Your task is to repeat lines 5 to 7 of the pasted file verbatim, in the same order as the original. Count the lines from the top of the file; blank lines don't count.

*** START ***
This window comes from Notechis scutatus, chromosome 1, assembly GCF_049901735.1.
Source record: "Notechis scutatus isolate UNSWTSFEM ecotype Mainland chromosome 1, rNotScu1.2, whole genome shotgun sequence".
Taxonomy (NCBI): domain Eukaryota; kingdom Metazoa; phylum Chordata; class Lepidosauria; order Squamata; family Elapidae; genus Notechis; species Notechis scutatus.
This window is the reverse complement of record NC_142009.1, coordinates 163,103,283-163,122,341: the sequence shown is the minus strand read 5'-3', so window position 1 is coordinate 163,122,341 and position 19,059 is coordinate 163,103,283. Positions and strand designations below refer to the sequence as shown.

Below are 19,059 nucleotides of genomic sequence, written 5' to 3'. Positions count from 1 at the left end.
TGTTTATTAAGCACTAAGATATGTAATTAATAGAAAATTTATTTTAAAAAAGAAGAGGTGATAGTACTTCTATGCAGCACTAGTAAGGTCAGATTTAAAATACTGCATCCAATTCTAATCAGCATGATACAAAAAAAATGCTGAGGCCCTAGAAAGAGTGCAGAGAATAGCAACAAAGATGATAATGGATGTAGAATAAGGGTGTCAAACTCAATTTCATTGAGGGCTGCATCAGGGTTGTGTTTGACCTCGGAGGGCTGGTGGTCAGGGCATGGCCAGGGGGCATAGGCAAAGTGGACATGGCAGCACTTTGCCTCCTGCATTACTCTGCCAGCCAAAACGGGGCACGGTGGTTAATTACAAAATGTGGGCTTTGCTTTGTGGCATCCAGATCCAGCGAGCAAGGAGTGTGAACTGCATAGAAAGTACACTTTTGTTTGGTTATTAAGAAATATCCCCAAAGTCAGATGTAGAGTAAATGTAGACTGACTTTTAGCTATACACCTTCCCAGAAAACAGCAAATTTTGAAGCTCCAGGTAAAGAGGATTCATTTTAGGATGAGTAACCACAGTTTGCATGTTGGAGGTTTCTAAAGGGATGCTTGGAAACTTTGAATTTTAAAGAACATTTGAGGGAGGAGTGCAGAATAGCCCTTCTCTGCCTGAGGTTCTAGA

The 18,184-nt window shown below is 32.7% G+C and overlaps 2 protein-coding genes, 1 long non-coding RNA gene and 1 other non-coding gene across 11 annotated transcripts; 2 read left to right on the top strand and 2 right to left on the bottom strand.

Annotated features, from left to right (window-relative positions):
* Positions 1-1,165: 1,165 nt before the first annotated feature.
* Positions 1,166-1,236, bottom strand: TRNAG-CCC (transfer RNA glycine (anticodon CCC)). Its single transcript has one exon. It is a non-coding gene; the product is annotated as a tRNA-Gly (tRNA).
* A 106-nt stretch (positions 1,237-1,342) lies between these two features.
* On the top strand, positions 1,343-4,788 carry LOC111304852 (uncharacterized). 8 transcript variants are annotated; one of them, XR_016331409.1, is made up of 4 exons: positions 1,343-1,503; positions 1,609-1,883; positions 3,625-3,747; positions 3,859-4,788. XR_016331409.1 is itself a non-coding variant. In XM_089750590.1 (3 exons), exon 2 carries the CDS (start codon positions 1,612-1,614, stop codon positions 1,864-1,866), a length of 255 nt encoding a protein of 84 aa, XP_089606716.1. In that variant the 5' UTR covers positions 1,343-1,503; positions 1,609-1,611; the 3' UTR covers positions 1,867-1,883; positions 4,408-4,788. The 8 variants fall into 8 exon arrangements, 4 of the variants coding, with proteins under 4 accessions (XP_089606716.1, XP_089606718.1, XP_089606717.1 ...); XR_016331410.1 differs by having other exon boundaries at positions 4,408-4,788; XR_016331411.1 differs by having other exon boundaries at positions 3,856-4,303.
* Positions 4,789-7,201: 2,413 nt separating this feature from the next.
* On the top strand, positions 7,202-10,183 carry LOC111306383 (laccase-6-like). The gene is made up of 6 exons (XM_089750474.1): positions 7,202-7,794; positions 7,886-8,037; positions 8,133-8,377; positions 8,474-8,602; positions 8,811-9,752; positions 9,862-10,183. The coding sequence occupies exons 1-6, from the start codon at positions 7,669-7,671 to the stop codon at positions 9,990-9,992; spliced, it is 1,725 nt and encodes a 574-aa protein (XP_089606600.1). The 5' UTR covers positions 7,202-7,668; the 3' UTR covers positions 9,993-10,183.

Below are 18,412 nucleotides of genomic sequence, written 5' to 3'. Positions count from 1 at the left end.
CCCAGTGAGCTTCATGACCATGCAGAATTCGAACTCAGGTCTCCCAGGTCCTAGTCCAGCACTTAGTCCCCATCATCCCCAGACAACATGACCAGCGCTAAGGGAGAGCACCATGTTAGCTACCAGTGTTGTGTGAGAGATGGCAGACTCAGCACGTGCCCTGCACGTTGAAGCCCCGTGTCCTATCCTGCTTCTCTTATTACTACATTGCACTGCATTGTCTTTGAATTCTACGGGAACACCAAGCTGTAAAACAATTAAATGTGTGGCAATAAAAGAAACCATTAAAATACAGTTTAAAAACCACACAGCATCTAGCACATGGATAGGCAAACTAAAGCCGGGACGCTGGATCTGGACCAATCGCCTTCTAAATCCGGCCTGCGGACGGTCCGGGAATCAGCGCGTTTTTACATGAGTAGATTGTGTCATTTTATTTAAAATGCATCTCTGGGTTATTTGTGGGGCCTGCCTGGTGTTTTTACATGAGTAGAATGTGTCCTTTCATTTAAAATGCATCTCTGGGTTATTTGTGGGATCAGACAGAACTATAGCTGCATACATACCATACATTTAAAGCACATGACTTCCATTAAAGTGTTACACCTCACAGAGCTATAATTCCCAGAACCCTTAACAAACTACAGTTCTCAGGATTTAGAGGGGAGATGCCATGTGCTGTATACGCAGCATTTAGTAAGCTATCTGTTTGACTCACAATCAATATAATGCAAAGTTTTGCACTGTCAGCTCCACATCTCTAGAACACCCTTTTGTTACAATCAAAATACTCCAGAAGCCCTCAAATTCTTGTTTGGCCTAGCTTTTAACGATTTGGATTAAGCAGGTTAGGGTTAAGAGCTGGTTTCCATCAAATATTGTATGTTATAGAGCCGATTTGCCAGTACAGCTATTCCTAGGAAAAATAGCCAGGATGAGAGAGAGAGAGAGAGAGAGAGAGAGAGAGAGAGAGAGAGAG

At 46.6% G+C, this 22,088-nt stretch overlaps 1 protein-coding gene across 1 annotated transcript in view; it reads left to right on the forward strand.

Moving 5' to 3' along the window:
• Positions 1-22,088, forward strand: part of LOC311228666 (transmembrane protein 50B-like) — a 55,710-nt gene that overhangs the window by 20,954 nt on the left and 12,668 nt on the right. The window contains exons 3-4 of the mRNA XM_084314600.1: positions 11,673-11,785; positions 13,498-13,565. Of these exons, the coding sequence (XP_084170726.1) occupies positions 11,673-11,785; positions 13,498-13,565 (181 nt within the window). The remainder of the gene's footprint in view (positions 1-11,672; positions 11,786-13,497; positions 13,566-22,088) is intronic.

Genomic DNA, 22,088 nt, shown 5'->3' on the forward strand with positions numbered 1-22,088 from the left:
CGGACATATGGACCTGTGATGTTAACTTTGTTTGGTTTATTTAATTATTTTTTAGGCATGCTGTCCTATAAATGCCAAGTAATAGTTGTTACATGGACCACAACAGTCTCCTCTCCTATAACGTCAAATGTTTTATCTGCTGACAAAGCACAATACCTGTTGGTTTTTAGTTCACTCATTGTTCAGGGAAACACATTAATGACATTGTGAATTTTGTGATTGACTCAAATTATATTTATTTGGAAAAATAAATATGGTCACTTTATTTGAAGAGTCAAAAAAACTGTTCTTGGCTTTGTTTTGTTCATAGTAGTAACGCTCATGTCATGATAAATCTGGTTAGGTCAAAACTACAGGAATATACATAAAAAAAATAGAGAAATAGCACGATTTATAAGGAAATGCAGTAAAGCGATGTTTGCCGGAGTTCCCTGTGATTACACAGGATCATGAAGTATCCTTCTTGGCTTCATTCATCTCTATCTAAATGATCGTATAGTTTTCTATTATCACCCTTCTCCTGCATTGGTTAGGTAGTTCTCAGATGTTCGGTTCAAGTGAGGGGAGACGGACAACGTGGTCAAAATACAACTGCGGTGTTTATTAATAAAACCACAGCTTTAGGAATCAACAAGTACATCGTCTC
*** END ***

Below are 19,059 nucleotides of genomic sequence, written 5' to 3'. Positions count from 1 at the left end.
TGTTTATTAAGCACTAAGATATGTAATTAATAGAAAATTTATTTTAAAAAAGAAGAGGTGATAGTACTTCTATGCAGCACTAGTAAGGTCAGATTTAAAATACTGCATCCAATTCTAATCAGCATGATACAAAAAAAATGCTGAGGCCCTAGAAAGAGTGCAGAGAATAGCAACAAAGATGATAATGGATGTAGAATAAGGGTGTCAAACTCAATTTCATTGAGGGCTGCATCAGGGTTGTGTTTGACCTCGGAGGGCTGGTGGTCAGGGCATGGCCAGGGGGCATAGGCAAAGTGGACATGGCAGCACTTTGCCTCCTGCATTACTCTGCCAGCCAAAACGGGGCACGGTGGTTAATTACAAAATGTGGGCTTTGCTTTGTGGCATCCAGATCCAGCGAGCAAGGAGTGTGAACTGCATAGAAAGTACACTTTTGTTTGGTTATTAAGAAATATCCCCAAAGTCAGATGTAGAGTAAATGTAGACTGACTTTTAGCTATACACCTTCCCAGAAAACAGCAAATTTTGAAGCTCCAGGTAAAGAGGATTCATTTTAGGATGAGTAACCACAGTTTGCATGTTGGAGGTTTCTAAAGGGATGCTTGGAAACTTTGAATTTTAAAGAACATTTGAGGGAGGAGTGCAGAATAGCCCTTCTCTGCCTGAGGTTCTAGA

The 18,184-nt window shown below is 32.7% G+C and overlaps 2 protein-coding genes, 1 long non-coding RNA gene and 1 other non-coding gene across 11 annotated transcripts; 2 read left to right on the top strand and 2 right to left on the bottom strand.